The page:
Exhaustion in the Service of Progress
36 Pages Posted: 18 Apr 2018 Last revised: 10 Jan 2019
Date Written: April 1, 2018
Under the doctrine of patent exhaustion, an authorized sale of a patented item exhausts the patentee’s rights with respect to that item, leaving the purchaser and subsequent owners free to use or resell it without fear of an infringement lawsuit. In 2017, the U.S. Supreme Court issued its landmark decision in Impression Products v. Lexmark International, which strengthened the exhaustion doctrine in various significant ways. The Court held that an authorized sale of a patented item exhausts all patent rights with respect to that item, regardless of any restrictions on use or resale the patentee purports to impose. The Court further held that exhaustion is triggered not only by local sales but also by authorized sales outside the United States. The decision is likely to have considerable implications across various industries.
This Article examines the immensely valuable but underexplored role that the exhaustion doctrine could play in the context of cumulative innovation. Research and development efforts often involve the need to use earlier patented inventions. Yet, licensing transactions between follow-on inventors and patent owners are characterized by particularly high transaction costs and other factors that may impede the ability of the parties to reach an agreement. As a result, the patent system ends up at times stifling technological progress rather than promoting it.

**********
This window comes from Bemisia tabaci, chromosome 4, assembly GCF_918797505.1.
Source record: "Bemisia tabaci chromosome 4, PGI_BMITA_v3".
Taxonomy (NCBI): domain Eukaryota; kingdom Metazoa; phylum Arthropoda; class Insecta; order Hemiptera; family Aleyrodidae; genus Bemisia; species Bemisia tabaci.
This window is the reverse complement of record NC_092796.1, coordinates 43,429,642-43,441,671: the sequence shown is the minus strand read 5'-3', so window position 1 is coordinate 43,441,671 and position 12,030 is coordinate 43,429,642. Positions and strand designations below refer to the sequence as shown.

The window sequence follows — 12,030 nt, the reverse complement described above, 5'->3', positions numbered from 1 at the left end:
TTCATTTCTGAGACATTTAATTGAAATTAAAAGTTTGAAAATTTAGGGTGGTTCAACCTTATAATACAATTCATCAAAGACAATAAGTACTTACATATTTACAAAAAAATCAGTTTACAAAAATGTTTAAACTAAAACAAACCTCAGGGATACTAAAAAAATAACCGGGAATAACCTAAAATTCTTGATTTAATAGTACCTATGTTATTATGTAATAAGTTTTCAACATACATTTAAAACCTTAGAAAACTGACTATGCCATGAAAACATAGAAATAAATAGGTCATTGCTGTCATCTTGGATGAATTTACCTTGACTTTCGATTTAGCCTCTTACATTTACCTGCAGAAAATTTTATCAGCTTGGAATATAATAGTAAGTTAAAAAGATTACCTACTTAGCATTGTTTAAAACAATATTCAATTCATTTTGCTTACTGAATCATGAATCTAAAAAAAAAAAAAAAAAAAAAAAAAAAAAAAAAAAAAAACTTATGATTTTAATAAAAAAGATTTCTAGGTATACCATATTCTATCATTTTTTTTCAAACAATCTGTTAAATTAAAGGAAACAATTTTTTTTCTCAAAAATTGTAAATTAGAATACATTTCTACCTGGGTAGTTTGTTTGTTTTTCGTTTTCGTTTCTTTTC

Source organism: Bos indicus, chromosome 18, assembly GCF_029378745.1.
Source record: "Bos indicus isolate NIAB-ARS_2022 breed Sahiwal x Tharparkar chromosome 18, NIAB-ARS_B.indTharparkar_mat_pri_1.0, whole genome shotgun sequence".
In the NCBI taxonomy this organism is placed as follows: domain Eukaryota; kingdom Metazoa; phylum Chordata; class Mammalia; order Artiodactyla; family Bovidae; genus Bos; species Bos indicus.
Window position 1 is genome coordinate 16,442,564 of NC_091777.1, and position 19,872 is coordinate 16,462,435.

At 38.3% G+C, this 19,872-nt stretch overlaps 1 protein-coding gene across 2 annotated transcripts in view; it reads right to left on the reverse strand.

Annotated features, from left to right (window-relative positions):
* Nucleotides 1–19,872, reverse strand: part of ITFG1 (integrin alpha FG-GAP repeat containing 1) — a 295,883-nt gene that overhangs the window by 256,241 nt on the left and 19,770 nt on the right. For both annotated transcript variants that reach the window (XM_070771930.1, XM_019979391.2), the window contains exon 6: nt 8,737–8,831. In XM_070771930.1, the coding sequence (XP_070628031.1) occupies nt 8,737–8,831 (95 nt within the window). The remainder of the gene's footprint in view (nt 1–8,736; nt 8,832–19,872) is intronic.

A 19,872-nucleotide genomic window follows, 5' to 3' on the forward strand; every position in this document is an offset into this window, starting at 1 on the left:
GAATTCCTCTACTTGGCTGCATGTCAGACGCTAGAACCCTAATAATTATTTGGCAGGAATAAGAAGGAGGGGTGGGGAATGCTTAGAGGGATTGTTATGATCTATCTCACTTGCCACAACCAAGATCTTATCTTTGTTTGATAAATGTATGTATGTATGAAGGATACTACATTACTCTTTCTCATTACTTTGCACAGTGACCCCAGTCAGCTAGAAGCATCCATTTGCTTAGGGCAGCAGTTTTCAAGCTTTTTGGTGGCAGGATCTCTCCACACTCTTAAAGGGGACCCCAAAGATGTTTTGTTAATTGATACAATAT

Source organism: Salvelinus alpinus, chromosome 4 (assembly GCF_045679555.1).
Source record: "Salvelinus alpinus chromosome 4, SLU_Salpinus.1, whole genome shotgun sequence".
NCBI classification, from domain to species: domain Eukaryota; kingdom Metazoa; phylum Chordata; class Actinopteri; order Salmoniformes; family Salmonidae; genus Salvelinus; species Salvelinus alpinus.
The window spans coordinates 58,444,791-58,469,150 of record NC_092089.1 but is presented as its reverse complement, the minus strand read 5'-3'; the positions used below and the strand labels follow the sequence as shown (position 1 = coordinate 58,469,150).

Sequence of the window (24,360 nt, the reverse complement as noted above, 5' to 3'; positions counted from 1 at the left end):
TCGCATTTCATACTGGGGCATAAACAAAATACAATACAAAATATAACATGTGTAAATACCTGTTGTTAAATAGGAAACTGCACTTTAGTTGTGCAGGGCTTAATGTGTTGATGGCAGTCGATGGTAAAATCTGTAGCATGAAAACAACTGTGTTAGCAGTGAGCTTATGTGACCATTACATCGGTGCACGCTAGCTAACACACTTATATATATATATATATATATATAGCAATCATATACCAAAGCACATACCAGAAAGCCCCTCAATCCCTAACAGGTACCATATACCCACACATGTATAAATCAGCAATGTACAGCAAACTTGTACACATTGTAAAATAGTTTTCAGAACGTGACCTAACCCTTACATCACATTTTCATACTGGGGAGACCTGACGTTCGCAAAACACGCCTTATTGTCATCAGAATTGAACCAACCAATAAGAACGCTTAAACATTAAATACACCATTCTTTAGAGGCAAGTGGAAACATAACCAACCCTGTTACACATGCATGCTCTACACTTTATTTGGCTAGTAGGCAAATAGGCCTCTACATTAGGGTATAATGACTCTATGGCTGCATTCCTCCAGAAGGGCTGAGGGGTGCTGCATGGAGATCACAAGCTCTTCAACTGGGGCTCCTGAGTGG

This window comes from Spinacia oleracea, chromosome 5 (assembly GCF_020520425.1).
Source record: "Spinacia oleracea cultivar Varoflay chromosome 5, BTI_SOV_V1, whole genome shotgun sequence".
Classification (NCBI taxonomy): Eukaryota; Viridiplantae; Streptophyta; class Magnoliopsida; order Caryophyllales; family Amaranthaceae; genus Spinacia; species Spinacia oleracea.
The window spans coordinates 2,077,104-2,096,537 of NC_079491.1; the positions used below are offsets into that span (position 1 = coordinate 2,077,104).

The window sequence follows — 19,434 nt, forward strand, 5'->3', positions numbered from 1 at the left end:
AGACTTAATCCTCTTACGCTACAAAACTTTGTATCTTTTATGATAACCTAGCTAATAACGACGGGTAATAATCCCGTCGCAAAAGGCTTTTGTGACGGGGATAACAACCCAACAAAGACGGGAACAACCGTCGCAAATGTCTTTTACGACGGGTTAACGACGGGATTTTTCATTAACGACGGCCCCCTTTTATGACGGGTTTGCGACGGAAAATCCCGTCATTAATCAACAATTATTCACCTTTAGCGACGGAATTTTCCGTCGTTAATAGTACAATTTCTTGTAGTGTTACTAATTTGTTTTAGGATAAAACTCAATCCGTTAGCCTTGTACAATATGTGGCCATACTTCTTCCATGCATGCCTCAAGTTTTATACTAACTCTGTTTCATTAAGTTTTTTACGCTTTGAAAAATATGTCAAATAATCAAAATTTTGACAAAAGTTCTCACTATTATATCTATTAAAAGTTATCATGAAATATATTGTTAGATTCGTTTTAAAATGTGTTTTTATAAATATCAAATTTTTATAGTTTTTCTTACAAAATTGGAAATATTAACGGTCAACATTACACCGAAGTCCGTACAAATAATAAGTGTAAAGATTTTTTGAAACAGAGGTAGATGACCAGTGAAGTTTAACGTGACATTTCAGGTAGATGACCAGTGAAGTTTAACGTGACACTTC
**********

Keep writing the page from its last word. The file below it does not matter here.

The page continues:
This Article demonstrates that this concern may be mitigated by the Impression Products decision. The patent exhaustion doctrine, as construed by the Supreme Court, could constitute an effective policy tool for facilitating cumulative innovation in a variety of settings. For instance, under the post-Impression Products exhaustion doctrine, a patent owner would not be able to invoke patent law to prevent a purchaser of a patented product from reverse engineering said product while developing an improved version or a compatible product, using the patented product as a research tool in the investigation of any subject matter, or combining the product with other components or integrating it into a larger system. Most importantly, the post Impression Products exhaustion doctrine would shield such activities of a follow-on inventor notwithstanding any contractual post-sale restrictions and regardless of the location of the sale. Overall, applying the exhaustion doctrine to cumulative innovation settings in the manner proposed by this Article could have vast implications for our innovation ecosystem.
Keywords: patents, exhaustion, innovation, cumulative innovation, research tools
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